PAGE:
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  6.  | Ribbon Cut at Houston Solar Farm

Ribbon Cut at Houston Solar Farm

Sep 5, 2023 | Energy, News

At left, CleanCapital CEO Thomas Byrne holds one end of the ribbon, and AEA Executive Director Curtis Thayer holds the other, at right. In the middle, MEA CEO Tony Izzo holds the ribbon for Renewable IPP CEO Jennifer Miller, holding scissors with Renewable IPP’s co-founder and CFO Christopher Colbert.


On a cloudy, rainy August day, developers of the Houston Solar Farm cut the ribbon on the largest photovoltaic array yet built in Alaska. The solar panels have a rated capacity of 8.5 MW, enough to power about 1,400 customers of Matanuska Electric Association (MEA)—which is nearly three times more households than Houston itself has.

Power of Collaboration

Installation took about one year, since Anchorage-based Renewable Independent Power Producers (IPP) announced an investment by CleanCapital, a nationwide underwriter of solar and energy storage projects out of New York City. CleanCapital serves as the long-term owner-operator, and Renewable IPP’s spinoff Energy 49 is the official developer.

The board of the Alaska Energy Authority also approved a $4.9 million loan through its Power Project Fund.

“This ribbon cutting ceremony is significant because it demonstrates the power of collaboration and capital to advance the energy transition,” says Thomas Byrne, CEO and co-founder of CleanCapital. “In addition to construction financing, we will fund Renewable IPP’s operations to accelerate the development of the company’s solar pipeline here.”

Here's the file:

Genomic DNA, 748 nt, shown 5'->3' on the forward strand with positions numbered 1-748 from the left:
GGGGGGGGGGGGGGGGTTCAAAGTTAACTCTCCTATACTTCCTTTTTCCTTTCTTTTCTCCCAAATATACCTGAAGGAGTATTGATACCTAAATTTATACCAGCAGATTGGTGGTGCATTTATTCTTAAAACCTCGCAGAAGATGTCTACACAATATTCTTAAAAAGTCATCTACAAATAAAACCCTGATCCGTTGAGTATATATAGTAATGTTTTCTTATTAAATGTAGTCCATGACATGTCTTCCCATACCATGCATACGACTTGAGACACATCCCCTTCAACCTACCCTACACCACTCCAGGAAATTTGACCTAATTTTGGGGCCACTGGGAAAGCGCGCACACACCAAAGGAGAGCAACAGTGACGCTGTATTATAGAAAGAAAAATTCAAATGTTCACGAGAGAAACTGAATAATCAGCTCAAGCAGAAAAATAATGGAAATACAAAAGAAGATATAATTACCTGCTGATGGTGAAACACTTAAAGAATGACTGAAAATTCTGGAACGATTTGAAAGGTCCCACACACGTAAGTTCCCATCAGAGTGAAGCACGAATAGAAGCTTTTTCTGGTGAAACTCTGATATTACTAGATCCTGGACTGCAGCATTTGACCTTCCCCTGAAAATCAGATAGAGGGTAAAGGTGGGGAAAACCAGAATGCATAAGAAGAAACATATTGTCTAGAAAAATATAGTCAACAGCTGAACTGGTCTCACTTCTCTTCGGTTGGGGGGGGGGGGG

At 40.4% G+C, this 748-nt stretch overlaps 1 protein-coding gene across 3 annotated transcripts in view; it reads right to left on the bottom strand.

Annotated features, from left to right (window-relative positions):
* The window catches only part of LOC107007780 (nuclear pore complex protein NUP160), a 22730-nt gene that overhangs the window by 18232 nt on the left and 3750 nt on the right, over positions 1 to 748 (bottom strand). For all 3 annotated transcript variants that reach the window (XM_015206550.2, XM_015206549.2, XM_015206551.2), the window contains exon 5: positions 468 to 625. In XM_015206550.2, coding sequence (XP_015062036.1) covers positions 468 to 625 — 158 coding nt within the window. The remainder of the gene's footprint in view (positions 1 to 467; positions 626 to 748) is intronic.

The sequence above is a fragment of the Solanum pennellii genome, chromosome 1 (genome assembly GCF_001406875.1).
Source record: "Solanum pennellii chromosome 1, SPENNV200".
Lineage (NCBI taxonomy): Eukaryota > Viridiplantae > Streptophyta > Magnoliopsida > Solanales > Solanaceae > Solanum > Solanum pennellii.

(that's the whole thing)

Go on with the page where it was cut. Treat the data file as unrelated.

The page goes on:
Renewable IPP began working with CleanCapital in 2020 when they were connected by Launch Alaska, a local nonprofit that works to accelerate clean energy projects.

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“Projects like the Houston Solar Farm are critical to suppressing future electricity costs and shoring up Alaska’s energy security,” says Jenn Miller, CEO of Renewable IPP. “To meet future electricity demand, Alaska must deploy proven and cost-competitive renewable energy technologies. It is up to us to make the change, and today we did just that.”

Renewable IPP already operates a 1.2-MW solar farm in Willow. It was the largest in Alaska when it was built in 2018 as a 140-kW pilot project, enough to power at least twenty typical homes. The following year, the Willow array was expanded more than eightfold.

Harvesting Sunlight

The 45-acre solar array is located near Houston High School, about 12 miles down the Parks Highway from a smaller solar farm in Willow.


MEA has a twenty-five-year contract with CleanCapital to buy power from the Houston Solar Farm. Miller credits MEA with supporting independent power production, which diversifies the utility’s energy sources.

MEA CEO Tony Izzo adds, “Member surveys indicate people want MEA to produce more power with renewable energy, but not at an additional cost. We believe this project achieves that goal while helping MEA responsibly meet the board’s clean energy target.”

The project covers 45 acres near Houston High School with ballasted bi-facial photovoltaic panels. During construction, the project created thirty construction jobs. Maintenance of the solar panels is expected to employ five to ten part-time workers, down from last year’s estimate of as many as twenty maintenance jobs.

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Making History

May 2024

The track of oil and gas development in Alaska shows the footprints of bold companies and hard-working individuals who shaped the industry in the past and continue to innovate today. The May 2024 issue of Alaska Business explores that history while looking forward to new product development, the energy transition for the fishing fleet, and the ethics of AI tools in business.

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